The home to come

Nick Axel, Madrid

The feeling we get from looking at this issue’s image, upon closer inspection, is becoming increasingly common. We all know what it’s like to enter this state of mind. It is the process that gets us from one place to another. It is the act of change. We can walk in our city for not nearly 15 minutes and see its work. Dumpsters and moving trucks. The only difference between these two rectangular containers is where their contents end up. It does not so much matter how we decide which of our things go in which metallic box, but what that decision makes them mean.

Only in these processes of transition does our world of material goods truly obtain some sort of significance that is capable of transcending their their use and exchange value. They represent our notions of what is to come; of what will be useful, desired, and what will be forgotten, discarded. It is the necessary value we give to things when we are forced to take a leap of faith. By imbuing our things around us with significance-to-be (or lack-there-of), it brings us into this new place that we call the future.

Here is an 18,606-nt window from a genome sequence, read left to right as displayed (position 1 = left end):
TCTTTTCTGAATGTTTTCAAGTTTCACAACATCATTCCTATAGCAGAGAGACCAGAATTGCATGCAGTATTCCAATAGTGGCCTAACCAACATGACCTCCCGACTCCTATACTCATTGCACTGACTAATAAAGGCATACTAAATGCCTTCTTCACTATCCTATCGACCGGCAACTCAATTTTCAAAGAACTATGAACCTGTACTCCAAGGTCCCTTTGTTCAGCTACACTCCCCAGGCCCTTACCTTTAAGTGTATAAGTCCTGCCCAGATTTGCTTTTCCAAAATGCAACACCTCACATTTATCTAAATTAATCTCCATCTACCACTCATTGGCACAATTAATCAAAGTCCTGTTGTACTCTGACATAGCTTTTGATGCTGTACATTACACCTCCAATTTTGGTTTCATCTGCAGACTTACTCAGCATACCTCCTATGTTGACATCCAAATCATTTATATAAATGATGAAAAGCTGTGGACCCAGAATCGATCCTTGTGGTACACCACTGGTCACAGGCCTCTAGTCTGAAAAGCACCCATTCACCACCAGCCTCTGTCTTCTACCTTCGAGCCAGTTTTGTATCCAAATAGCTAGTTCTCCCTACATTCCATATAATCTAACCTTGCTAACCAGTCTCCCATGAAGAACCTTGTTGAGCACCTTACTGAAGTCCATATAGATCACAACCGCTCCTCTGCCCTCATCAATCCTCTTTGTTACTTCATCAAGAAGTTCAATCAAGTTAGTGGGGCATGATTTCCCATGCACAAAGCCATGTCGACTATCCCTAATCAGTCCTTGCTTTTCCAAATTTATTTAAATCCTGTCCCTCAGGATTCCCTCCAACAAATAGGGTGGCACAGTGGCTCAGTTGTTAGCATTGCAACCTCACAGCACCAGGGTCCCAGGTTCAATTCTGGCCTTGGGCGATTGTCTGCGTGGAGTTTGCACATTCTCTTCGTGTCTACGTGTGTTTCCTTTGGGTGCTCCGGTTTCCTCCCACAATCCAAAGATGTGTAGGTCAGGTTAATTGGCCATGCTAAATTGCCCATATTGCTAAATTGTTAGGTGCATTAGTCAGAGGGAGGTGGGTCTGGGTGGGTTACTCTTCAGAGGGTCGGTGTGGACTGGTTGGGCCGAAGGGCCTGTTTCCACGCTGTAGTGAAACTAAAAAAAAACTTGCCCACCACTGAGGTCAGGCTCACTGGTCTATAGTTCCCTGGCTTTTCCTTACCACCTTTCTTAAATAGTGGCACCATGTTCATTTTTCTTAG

The act of change, of provoking the present out of its stasis, the act of moving, is echoed in the process of curation. Curating is to narrate an aesthetic history. The curator evokes a string of sense from within the chaos of the archive. While remaining above the economy of material goods, the curator seeks to look past the spectacle and reveal the inherent potential in each thing to act as the material basis of our epistemological framework.

As purveyors of knowledge and explorers of the substance that lays underneath the realm of appearances, the curator can lay home virtually anywhere. But what does this say about the act of moving? If Foucault’s maxim is that we should “live each life as a work of art”, then we must first and foremost comprehend the basic fact that no piece of art is autonomous, that its significance as Art is lost in a void. Therefore, if the act of moving is to be conceived as an act of curation, then the act of inhabiting space is equal to living within the context of the museum.


Lisa & Leo's Domestic Museum (aka Sound of Silver) by Fake Industries Architectural Agonism, Photo courtesy of Droog